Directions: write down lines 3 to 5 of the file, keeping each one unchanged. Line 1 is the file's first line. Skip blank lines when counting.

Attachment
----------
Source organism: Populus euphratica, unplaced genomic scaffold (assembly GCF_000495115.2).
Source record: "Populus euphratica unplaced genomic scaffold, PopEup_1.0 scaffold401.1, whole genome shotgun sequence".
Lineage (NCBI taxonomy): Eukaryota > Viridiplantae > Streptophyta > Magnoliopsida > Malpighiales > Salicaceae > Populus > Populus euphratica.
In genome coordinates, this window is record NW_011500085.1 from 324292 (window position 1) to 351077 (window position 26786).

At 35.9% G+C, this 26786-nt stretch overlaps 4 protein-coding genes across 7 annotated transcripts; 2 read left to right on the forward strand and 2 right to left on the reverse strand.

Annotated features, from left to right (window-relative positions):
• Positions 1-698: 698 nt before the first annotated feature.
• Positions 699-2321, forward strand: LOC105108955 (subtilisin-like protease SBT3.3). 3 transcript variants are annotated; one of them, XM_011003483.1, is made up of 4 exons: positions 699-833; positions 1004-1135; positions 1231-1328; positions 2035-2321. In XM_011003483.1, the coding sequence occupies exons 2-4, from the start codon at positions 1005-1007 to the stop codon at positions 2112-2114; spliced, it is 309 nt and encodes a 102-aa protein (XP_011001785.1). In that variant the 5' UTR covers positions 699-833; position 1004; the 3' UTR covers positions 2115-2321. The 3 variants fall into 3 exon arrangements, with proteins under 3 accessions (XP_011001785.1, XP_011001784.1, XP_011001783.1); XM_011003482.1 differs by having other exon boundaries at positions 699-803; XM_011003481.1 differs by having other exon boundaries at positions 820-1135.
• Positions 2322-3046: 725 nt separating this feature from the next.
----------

Lineage (NCBI taxonomy): Eukaryota > Viridiplantae > Streptophyta > Magnoliopsida > Malpighiales > Salicaceae > Populus > Populus euphratica.
In genome coordinates, this window is record NW_011500085.1 from 324292 (window position 1) to 351077 (window position 26786).

At 35.9% G+C, this 26786-nt stretch overlaps 4 protein-coding genes across 7 annotated transcripts; 2 read left to right on the forward strand and 2 right to left on the reverse strand.